We also became the 1st group to have our own television show. It was in 1969. 1:00 on Saturday afternoons, and it was called “Do Your Thing“. We guest hosted many of the artists mentioned, in the DMG. The show ran for two years.
We also cut a hit single, called ‘Easy Mover’ which Loretta sang lead on, written by Brenda Lee Jones.
We did extensive tours of the east coast, enlisting many Dayton artists to fill-in as hosts on the show. (Roger, the Del-vons, the Players etc……)
Besides our club dates, we acted as openers for acts such as David Ruffin (at the Palladium, in fact!). Sam and Dave and the Bee Gees (yes, I said the Bee Gees). From the Diamond Club to the Ebony Club, It was a great, wild ride, and a part of my life that I’ll never forget, or ever regret.
Unfortunately, there is very little paraphenelia that was saved from our group. Hell, we didn’t
know we were making history, (I don’t think that anyone did at the time!). I do know that there is a picture in the Afro-American museum at Wilberforce.

I just thought of something else ; The London fog was’nt our 1st band, we did a short stint with the Fabulous Originals, Lester Mulberry, RAYMOND Mulberry and Bobby Allen. We quit in a labor dispute. We used to do Sunday afternoon matinees at the Palace theater and we found out that while we were paid $5 per show, the band was making $8! Bobby’s grandmother, Angel, handled the finances.

By John Mortimer. (RIP John. We miss you)

January 27, 2016 Posted by | HOME, Stories | Leave a comment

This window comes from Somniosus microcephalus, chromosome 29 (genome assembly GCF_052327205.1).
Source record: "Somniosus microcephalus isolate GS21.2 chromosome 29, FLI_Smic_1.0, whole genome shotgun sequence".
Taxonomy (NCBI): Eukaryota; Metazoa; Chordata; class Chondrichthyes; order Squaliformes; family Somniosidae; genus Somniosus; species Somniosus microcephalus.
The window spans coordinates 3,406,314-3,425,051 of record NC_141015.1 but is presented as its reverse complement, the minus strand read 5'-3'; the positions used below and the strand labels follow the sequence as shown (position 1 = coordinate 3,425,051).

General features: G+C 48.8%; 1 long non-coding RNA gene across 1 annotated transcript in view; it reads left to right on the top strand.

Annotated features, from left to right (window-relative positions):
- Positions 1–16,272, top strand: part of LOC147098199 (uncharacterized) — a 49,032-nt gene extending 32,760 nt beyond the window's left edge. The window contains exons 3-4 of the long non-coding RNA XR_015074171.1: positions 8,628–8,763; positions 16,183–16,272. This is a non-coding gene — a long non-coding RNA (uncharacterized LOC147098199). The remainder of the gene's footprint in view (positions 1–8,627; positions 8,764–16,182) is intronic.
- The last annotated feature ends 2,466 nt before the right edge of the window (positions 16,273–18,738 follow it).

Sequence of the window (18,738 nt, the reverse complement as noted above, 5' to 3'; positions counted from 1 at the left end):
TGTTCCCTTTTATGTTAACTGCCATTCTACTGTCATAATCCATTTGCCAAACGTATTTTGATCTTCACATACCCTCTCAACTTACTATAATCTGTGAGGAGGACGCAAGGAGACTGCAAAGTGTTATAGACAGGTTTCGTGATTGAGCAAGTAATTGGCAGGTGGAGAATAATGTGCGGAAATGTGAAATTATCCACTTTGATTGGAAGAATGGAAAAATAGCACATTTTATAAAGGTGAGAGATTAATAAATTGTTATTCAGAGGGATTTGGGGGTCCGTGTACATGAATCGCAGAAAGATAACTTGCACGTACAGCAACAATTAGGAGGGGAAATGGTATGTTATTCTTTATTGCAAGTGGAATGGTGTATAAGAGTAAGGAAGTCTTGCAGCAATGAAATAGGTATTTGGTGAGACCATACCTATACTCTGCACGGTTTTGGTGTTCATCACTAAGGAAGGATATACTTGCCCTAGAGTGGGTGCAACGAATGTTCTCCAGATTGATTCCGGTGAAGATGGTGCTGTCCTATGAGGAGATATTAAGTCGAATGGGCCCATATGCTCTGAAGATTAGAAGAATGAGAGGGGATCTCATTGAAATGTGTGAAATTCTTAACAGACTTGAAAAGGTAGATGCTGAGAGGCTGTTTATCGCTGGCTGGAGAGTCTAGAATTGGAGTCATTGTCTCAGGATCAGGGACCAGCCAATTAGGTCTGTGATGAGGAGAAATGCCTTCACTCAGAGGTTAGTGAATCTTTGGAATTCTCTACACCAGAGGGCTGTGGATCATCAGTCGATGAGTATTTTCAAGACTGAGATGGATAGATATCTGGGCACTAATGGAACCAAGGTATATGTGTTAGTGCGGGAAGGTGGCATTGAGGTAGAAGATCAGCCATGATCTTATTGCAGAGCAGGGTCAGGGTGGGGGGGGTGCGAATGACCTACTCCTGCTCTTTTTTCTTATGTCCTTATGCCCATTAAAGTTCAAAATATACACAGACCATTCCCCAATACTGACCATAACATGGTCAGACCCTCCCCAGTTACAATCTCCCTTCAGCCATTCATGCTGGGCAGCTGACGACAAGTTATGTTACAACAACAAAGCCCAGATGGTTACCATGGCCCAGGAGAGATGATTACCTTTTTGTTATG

Sing, Sang, Song

Yes, it was about 43 years ago. The Ohio Players were promoting the record, “PAIN”, at the Lakeview Paladium, and our group, The Stone Soul Image got the opening act gig. We were seasoned veterns of three years. We had opened for the Delfonics twice, David Ruffin and had two Motown auditions under our belts.

 At some point after the show, I had a chance to chat with one of OP lead singers, Leroy Bonner – Sugarfoot. He grinned at me and said “you can sing.” All I  could say was “thanks but I aint no Sugarfoot.” He said, “naw,  I can sang, but you be singing.”
I never forget that brief conversation, but it wasn’t until last Sunday that I came to know what he meant. Sugar had been my Sensei and the Palladium stage was his dojo.
When he made the distinction between sanging and singing, I didn’t grasp the idea of the raw vocal gymnastics that he had developed  after years of starring a girl in the eye and making her feel his voice rumble through her body. He was an entertainer. I, on the other hand had studied vocal training and harmony in the evenings with Charles Spencer and sang tenor in the male chorus at Colonel White, under Ms.Carol Harris. They taught us melody and sight reading. What I was doing was art. What Sugar was doing was craft.
Sunday night, I did a show, backing up another colorful Dayton musician, Alan Foster. It was pure craft. Alan had a group of sweet harmony singing ladies, and I was just there to bring 43 years of craft to the table, filling in any hole in the harmony – in real time, while looking the ladies in the audience straight in the eye, so they felt that the songs we sang were directed at them.
Now to the point.
That same night, Alan introduced his audience to a young man named Abraham. This guy can sing. He is blessed with a set of vocal pipes that allow him to push notes above a musical bed and let you almost breath his melody, and he does it with seemingly total ease. It was at that moment that I  saw the difference in what he does and what I do. He sings, and I sang, and with that knowledge, passed down from sensei – Sugarfoot, 43 years ago, I  earn my wings. I used to sing, but now I can sang.

November 12, 2015 Posted by | Stories | Leave a comment

Shauni Maque

shauni maqueBass Guitar and Vocals. Recording artist

Lonely – The Video

March 25, 2014 Posted by | Stories | Leave a comment